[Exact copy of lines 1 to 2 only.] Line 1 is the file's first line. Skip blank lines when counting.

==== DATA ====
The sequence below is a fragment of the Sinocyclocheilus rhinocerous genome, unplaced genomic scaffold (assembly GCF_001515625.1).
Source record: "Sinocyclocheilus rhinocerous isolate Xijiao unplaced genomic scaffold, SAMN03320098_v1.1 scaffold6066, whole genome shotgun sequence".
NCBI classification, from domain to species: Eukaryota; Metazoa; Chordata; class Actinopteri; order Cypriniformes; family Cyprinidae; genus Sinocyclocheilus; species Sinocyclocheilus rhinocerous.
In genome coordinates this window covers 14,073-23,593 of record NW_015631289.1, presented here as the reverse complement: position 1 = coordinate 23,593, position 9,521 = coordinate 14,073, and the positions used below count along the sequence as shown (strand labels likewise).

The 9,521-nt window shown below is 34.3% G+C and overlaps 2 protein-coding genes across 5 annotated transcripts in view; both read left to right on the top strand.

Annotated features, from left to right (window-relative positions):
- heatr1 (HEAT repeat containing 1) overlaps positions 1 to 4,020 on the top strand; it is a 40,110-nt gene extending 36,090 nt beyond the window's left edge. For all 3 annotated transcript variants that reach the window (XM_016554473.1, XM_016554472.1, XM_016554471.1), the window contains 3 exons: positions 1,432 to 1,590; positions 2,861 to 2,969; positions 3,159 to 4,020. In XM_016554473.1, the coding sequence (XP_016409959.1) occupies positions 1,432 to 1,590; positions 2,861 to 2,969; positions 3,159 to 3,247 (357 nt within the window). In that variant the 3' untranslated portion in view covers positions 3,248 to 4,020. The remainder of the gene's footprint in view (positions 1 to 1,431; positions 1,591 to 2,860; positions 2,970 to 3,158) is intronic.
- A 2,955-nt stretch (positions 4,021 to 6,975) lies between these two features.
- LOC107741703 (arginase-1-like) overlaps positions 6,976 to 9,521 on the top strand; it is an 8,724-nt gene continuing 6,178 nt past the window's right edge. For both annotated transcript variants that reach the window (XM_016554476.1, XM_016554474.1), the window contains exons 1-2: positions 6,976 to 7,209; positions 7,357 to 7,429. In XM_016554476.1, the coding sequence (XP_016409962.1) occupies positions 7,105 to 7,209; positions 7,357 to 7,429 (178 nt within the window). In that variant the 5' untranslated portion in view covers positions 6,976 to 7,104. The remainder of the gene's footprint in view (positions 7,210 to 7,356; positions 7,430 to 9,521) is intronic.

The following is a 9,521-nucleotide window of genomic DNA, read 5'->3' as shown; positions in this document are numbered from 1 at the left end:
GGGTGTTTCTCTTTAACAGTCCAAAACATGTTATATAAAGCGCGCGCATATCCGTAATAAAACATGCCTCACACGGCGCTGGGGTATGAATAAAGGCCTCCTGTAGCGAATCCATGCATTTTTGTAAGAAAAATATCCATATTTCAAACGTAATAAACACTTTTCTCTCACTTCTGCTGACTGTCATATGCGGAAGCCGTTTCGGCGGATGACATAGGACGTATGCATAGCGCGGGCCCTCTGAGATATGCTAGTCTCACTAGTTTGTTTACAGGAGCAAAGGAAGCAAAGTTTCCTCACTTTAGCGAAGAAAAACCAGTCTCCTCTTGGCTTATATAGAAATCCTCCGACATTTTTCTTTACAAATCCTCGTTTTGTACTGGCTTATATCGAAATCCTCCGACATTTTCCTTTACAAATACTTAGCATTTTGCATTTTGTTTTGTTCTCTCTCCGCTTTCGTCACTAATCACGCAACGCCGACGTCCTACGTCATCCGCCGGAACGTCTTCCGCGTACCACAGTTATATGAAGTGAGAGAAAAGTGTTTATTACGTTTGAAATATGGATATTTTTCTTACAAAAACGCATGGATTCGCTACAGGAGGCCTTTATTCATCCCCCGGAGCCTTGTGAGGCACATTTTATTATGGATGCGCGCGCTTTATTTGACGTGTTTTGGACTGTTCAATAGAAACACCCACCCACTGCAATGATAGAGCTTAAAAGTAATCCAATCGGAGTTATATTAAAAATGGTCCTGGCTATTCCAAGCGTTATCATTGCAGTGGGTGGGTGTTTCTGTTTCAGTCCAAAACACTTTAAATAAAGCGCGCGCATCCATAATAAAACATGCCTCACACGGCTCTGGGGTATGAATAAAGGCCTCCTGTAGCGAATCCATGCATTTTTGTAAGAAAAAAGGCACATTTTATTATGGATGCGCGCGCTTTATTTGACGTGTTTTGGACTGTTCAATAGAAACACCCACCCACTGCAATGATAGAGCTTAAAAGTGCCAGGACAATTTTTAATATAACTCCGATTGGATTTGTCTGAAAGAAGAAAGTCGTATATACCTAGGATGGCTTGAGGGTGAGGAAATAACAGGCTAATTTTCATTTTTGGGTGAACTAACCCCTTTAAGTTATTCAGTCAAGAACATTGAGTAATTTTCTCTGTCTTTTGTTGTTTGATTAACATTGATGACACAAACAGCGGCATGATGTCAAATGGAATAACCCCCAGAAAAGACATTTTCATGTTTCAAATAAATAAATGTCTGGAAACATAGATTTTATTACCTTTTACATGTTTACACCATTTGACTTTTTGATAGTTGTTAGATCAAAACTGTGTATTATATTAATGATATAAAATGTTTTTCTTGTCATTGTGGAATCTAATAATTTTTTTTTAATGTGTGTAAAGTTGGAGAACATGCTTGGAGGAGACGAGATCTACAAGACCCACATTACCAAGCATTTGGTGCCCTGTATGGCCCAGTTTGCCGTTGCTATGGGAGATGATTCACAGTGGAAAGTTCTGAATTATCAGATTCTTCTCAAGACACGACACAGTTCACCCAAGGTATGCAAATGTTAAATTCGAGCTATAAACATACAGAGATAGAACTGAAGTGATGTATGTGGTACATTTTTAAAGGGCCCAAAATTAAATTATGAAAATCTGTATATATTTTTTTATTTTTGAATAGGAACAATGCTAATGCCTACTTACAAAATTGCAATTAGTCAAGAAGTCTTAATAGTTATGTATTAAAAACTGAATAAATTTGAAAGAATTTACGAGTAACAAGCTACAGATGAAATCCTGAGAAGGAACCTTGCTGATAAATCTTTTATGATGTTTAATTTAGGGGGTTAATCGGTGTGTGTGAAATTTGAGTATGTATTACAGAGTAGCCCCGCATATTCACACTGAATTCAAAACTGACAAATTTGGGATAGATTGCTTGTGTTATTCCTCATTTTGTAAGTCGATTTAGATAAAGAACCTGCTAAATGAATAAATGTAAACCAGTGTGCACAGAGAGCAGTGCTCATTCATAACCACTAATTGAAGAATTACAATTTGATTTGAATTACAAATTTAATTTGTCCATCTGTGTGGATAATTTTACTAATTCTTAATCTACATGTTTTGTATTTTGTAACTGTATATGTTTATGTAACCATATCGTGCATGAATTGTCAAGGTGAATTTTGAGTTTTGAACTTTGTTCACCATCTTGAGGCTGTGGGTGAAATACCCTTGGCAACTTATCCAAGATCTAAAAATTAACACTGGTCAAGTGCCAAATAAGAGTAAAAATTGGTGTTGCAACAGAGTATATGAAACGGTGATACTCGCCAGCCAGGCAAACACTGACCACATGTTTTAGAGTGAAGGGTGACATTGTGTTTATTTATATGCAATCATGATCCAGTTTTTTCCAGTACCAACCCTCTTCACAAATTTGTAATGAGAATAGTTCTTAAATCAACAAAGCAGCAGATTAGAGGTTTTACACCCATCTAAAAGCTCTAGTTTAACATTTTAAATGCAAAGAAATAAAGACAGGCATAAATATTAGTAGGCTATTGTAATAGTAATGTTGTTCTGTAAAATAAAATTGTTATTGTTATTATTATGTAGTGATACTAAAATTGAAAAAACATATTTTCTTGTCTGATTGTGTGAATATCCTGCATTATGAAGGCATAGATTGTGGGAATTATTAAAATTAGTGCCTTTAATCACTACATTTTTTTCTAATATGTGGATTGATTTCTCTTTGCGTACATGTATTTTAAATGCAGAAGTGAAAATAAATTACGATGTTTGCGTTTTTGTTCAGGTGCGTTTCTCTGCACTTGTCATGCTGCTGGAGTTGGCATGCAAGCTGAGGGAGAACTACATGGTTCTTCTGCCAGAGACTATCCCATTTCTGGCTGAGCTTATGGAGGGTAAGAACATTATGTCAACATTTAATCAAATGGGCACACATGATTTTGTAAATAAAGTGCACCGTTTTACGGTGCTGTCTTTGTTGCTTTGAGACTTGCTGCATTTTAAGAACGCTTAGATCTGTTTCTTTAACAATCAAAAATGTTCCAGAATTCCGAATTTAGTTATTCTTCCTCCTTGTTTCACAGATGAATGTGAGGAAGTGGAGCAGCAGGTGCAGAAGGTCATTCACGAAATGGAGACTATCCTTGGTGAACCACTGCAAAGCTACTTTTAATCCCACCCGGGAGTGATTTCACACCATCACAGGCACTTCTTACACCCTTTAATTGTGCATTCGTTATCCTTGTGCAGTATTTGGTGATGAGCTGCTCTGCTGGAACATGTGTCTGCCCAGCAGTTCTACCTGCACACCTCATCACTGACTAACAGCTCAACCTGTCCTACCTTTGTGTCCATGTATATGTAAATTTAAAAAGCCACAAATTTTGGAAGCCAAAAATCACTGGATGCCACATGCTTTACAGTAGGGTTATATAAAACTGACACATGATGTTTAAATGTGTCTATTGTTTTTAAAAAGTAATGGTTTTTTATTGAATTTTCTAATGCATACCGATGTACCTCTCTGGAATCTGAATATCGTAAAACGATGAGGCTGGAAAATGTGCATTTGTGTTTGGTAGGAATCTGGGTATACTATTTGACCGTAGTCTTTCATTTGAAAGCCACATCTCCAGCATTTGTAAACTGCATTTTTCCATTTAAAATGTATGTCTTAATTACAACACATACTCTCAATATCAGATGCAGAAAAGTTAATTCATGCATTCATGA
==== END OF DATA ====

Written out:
The sequence below is a fragment of the Sinocyclocheilus rhinocerous genome, unplaced genomic scaffold (assembly GCF_001515625.1).
Source record: "Sinocyclocheilus rhinocerous isolate Xijiao unplaced genomic scaffold, SAMN03320098_v1.1 scaffold6066, whole genome shotgun sequence".